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Nikon 35mm f1.8 DX on Full Frame

At the moment, Nikon users have only a few options for Nikon branded 35mm lenses. The high end 35mm f1.4 G intended for full frame bodies, the 35mm f2 AFD with the same intention for full frame, and the 35mm f1.8 DX intended for cropped frame bodies. Not really worth mentioning as it’s not really a lens that is easily bought new, but the 35mm f1.4 ais which was built with the intention of use on 35mm film bodies. The G is very expensive for the average and hobbiest photographer, leaving them with the choice of the 35mm f2 AFD or the 35mm f1.8 DX.

I used to shoot with the 35mm f2 AFD and did not enjoy that lens. There was nothing characteristically exciting about it, the 7 blade aperture left much to be desired for shallow depth of field shots, and the focal ring was not too wide and not to my liking. I picked it up when I used to shoot with a D300 to get a roughly 50mm equivalent, and while it served it’s purpose, it was never a lens that I could get excited to use. After a year or so of shooting with it, I sold it off and picked up the 35mm f1.4 ais second hand. That lens has it’s own set of troubles, but still produces photos with a very characteristic look unique to that lens. I can easily distinguish a photo taken with this lens. Both the f2 AFD and the f1.4 ais are pro lenses in a sense that they display a distance meter on the lens, in both feet and meters, and both are built very well, solid metal and cool to the touch.


That brings me to the 35mm f1.8 DX. I bought this as a gift for my wife to shoot with on her D5000. She wanted something fast that would help in low light and something good for portraits, and this was a nice solution I felt. It’s a chubby little lens and upon initial handling, clearly not a pro lens. It feels flimsy and turning the focal ring has an odd, paper-against-paper feeling to it, not the nicely greased, smooth turn you would get from an ais or Zeiss. That’s when it struck me, there is not distance meter on the lens. If you want to measure the distance between yourself and your subject, as I often do for street photography, you simply cannot with this lens. You have to rely entirely on the viewfinder and your eyes. Shooting from the hip with this thing is very difficult unless you switch it to auto-focus, and then a lot of the fun is gone.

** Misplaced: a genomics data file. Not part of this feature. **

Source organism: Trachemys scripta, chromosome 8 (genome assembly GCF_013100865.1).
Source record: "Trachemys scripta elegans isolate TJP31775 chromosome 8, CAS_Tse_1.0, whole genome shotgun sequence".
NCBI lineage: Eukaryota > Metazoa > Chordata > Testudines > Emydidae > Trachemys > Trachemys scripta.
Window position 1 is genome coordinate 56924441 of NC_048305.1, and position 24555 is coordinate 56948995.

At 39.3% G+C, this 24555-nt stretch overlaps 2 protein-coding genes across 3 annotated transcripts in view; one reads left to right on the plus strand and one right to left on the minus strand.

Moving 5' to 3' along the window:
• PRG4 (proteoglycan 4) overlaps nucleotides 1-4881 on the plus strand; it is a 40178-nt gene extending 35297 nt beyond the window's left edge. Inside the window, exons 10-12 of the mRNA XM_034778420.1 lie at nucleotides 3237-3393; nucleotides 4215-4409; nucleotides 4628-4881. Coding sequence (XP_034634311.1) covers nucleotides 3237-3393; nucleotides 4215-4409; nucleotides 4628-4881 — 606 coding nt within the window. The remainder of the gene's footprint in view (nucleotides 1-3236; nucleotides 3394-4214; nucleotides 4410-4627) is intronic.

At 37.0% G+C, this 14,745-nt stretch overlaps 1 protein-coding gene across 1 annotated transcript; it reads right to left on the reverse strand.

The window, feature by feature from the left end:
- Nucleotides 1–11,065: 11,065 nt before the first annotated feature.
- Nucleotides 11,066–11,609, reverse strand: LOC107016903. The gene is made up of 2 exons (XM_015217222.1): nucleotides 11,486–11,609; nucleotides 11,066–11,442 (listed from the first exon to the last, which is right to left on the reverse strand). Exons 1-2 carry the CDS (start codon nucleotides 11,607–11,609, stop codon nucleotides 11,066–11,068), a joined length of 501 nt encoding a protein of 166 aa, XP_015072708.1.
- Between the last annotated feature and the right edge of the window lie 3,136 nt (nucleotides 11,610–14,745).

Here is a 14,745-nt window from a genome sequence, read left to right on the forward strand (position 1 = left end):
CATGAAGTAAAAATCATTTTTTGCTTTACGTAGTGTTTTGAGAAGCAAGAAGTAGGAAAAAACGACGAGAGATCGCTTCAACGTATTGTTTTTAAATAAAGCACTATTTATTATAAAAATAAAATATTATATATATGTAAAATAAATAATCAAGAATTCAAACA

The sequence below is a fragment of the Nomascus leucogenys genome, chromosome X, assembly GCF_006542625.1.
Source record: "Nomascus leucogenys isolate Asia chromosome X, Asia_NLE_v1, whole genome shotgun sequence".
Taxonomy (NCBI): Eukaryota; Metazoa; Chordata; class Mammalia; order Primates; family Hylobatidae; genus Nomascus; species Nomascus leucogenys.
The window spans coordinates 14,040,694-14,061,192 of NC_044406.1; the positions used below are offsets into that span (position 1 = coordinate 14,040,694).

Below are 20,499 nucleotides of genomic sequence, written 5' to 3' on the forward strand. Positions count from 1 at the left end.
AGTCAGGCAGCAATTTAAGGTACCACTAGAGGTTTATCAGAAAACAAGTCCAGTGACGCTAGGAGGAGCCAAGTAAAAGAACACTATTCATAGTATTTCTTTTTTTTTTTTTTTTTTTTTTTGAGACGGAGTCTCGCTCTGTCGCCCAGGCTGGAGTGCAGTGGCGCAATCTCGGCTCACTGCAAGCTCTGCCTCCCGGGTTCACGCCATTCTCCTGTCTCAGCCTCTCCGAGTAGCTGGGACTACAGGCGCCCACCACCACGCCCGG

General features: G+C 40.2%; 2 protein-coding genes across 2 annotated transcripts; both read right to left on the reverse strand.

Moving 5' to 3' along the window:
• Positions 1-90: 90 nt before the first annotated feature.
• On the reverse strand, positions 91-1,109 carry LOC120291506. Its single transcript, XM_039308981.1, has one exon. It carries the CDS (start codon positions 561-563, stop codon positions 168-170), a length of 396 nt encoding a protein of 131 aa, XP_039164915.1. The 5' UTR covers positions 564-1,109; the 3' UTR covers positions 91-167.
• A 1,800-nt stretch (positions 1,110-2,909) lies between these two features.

However, this is an odd and interesting lens when pairing it with a full frame body, in my case, my D700. I’ll get this out of the way first, I love odd quirks that give a lens real character. I love vignetting, and I love bizarre bokeh. This lens vignettes like crazy, giving daylight shots a nice vintage feeling to them, especially when boosting the saturation in a shot. Low light situations are rendered nicely and the vignetting is not quite as prominent. The bokeh is mah mah, nothing special, but you can get decent subject isolation with this lens on full frame. I think a lof of people are looking for modern equivalent of the 35mm f2 AFD and are looking at this lens as the only alternative within their price range. So to confirm here, YES, you can attach this to a full frame body and shoot with it. NO, I would not recommend buying this lens for your full frame camera. I would strongly recommend this lens for someone shooting DX(cropped frame), it’s a fine little lens and produces nice results. For full frame users, this lens is not a pro piece of gear, this is a consumer grade product that might almost fall into the catagory of “toy lens” if you insist on pairing it with a full frame body. The strong vignetting alone gives the results a fun and playful look, but without pp, you’re stuck with strongly vignetted shots even when you’re not wanting them.


For the time being, the mid-range 35mm remains the f2 AFD, or for the adventurous, the f1.4 ais which is an odd piece of glass that requires a lot of patience. All photos in this post were shot with the 35mm f1.8 DX on a D700 body and processed in Aperture and Photoshop.